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Archive for April, 2010

I may have mentioned in the past that the boyfriend is slightly obsessed with that pinnacle of culinary achievement, the burger. This means that when I ask him what he fancies me cooking for dinner, he will often reply: “Something light. Like salad. Mmmmm, lots of salad. Maybe with burgers.”

However, I am a much less daring burger-maker than he is, and require gentle nudging to attempt adventurous recipes, like the divine umami turkey burgers I wrote about last year. So he gets full credit for the fabulous smash-burgers we had last week. You can read the full explanation here, but the general idea is to form your burger mixture (the simpler the better: good beef, seasoning, a little soy sauce, possibly some garlic and/or parsley) into slightly-larger than-golfball-sized spheres, rest them in the fridge, then when the time comes to cook them, place them in a very hot pan, wait a few seconds… then viciously squish them before turning. The result is burgers of a modest size, thinner than average, yet incomparably juicy, crisp without and rare within. Fantastic.

On the subject of rare burgers, a finger-wag in the direction of Cattle Grid in Balham, which has a policy of not serving its burgers pink because “they’ve got raw egg in them”. Now, there are good food safety reasons for not eating burgers rare, but they’ve got nothing to do with egg. Beef and lamb, unlike chicken, don’t harbour bacteria within the meat, only on its surface. This is why you can eat a steak blood-rare – the brief hot sear of the outside is enough to kill any nasties on the surface of the meat, and the inside is bug-free anyway; whereas chicken must be cooked through to destroy the baceria in its flesh. However, mince the meat and the situation changes – any nasties on the surface of the meat are now mixed through the mince, free to multiply at will, and they won’t be destroyed other than by thorough cooking. So it’s fair to say that if you want your burger rare, there’s a risk from the bacteria that will be alive and well in the meat. Eggs, on the other hand, if they bear the lion stamp, are from hens that have been vaccinated against salmonella and are therefore completely safe to eat raw, even if you’re pregnant. So please get your facts straight, Cattle Grid – but kudos to your chefs, who are happy to break the rules in a cavalier fashion of which I thoroughly approve, and serve very rare burgers indeed if requested. Presumably they reckon that if we’ve died of food poisoning, we can’t sue.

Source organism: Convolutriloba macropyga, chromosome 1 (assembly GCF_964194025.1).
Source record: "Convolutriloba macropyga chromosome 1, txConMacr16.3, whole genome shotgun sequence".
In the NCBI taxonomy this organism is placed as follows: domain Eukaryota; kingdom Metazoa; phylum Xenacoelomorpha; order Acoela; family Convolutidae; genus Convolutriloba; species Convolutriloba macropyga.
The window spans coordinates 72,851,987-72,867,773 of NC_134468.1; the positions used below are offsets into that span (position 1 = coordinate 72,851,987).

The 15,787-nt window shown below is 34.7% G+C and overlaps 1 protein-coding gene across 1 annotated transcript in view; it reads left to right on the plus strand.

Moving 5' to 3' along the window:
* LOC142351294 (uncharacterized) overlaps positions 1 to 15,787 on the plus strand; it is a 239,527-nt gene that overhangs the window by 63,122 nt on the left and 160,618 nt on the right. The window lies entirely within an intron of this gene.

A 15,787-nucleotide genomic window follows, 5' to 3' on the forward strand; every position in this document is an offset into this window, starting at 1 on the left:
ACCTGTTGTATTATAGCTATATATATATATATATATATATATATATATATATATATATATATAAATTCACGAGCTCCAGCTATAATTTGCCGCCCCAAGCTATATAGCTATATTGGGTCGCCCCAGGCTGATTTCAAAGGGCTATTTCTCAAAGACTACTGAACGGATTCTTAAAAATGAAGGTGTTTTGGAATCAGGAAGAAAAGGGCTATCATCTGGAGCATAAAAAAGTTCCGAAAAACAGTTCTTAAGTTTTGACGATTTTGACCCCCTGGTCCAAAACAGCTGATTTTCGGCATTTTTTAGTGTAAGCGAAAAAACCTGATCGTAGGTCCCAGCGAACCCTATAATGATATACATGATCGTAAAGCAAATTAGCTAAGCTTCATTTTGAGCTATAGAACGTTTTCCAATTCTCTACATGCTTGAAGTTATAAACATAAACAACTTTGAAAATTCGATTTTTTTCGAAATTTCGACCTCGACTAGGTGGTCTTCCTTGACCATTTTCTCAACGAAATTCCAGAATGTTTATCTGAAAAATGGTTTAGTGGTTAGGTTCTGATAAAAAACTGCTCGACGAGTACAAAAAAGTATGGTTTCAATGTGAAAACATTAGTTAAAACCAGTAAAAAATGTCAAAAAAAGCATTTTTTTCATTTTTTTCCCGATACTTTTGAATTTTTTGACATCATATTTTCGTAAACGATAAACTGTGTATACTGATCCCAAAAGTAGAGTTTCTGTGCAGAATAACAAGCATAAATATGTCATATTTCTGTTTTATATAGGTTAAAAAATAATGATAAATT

You’ll find fantastic burgers, served as pink as you wish, at The Herne Tavern. It’s the sister pub of The Palmerston, where we often have a drink before going to stuff ourselves with meze and barbequed lamb at Hisar, and well worth the trek to the farthest reaches of SE22. If you have children, they’ll love the spacious garden and adventure-playground outside; if, like us, you’d rather be surrounded by the imps of Satan, then go late in the evening. The food here is excellent, sensibly priced and generously portioned. I did have to send my steak back to the kitchen because although rare as requested, it hadn’t been cooked quite quickly enough, so lacked the necessary crust, but the second attempt was perfect, and came with fresh chips. (Anyway, I always send steak back. I am not going to be allowed to order it any more. The burger, as I’ve said, was perfect.) Lovely creme brulee too, and a really imaginative wine list. We’ll be back.

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